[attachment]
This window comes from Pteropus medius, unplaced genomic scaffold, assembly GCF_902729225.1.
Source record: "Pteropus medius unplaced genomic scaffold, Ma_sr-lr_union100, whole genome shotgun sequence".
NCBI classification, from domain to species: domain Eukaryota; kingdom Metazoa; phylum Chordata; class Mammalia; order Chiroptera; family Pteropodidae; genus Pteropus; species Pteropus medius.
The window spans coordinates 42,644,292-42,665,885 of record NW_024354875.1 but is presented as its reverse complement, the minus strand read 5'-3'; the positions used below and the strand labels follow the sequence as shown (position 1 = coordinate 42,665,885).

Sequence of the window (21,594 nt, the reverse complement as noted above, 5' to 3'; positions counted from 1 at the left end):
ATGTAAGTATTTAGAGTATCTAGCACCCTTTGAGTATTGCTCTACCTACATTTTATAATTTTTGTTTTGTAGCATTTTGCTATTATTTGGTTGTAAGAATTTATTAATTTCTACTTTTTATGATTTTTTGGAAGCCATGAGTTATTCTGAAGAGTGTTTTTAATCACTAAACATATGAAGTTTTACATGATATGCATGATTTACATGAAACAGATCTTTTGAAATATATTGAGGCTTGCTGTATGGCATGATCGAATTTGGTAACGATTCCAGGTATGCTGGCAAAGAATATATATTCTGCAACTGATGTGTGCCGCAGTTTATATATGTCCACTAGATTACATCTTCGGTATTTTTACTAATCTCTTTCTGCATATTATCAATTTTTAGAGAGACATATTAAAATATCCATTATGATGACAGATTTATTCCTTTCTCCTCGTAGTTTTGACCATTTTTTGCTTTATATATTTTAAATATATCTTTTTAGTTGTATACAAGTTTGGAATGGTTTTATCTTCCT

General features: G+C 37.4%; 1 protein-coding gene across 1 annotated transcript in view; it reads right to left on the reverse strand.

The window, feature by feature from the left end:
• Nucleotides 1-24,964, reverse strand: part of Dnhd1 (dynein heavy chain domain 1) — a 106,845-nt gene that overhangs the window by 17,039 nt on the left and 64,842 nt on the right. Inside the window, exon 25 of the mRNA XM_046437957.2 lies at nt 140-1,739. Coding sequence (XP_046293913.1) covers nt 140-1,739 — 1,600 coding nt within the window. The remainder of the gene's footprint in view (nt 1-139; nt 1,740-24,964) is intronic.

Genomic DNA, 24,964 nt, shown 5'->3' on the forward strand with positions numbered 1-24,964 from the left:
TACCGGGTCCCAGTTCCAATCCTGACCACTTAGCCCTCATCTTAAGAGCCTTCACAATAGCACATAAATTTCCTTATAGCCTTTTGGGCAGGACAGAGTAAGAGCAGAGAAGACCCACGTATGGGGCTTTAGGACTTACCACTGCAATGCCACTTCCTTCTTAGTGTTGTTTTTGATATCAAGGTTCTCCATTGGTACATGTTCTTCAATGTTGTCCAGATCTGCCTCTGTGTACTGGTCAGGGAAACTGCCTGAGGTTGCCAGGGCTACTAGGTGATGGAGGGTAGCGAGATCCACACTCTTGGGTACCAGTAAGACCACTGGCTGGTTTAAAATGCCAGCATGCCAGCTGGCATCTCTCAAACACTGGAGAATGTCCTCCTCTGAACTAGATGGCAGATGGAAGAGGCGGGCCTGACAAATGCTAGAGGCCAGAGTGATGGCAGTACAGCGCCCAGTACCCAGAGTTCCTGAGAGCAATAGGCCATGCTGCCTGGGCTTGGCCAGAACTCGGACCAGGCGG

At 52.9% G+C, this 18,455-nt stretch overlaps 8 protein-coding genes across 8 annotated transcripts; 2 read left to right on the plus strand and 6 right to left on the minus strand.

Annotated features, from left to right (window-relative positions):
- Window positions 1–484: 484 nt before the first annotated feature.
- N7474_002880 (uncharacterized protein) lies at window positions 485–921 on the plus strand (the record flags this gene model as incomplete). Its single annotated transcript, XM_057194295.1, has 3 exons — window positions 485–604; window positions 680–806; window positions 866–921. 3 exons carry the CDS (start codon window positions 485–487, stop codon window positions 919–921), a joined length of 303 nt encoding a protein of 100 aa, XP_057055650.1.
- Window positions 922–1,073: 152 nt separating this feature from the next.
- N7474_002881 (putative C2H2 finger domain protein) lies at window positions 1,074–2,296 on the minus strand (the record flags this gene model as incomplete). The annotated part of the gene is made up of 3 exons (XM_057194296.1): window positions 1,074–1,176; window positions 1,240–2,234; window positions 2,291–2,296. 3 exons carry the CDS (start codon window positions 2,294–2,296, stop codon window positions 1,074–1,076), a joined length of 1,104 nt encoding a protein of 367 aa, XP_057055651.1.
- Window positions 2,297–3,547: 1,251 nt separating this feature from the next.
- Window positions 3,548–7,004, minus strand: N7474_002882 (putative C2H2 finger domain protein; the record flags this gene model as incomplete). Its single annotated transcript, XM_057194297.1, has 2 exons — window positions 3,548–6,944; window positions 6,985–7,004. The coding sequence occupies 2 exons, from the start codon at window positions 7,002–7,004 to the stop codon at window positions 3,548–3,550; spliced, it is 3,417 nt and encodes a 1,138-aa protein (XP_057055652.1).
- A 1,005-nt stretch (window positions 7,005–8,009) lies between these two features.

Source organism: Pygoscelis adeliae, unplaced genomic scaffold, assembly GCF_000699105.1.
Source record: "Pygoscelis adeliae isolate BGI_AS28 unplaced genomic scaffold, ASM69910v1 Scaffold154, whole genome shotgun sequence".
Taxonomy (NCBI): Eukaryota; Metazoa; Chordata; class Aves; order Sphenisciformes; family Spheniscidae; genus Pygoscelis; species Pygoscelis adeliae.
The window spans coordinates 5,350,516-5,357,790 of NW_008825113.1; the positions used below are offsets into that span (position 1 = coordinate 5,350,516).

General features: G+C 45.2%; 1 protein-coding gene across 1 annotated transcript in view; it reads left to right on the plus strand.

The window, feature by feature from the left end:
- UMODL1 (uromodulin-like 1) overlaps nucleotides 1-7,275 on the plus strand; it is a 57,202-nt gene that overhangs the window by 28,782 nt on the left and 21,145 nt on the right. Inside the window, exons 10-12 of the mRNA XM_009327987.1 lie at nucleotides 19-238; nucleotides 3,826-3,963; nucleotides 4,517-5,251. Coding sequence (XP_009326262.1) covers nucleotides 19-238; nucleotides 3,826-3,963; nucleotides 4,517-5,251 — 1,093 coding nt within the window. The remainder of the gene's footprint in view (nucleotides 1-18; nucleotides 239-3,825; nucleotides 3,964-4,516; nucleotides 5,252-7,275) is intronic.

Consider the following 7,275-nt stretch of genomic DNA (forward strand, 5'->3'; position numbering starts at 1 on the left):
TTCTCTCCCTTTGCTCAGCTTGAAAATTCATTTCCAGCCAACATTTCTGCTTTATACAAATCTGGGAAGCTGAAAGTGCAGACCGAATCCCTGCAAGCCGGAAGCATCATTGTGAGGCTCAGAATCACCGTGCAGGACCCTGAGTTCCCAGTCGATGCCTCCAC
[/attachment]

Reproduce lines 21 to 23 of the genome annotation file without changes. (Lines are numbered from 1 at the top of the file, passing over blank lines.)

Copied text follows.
Source organism: Pygoscelis adeliae, unplaced genomic scaffold, assembly GCF_000699105.1.
Source record: "Pygoscelis adeliae isolate BGI_AS28 unplaced genomic scaffold, ASM69910v1 Scaffold154, whole genome shotgun sequence".
Taxonomy (NCBI): Eukaryota; Metazoa; Chordata; class Aves; order Sphenisciformes; family Spheniscidae; genus Pygoscelis; species Pygoscelis adeliae.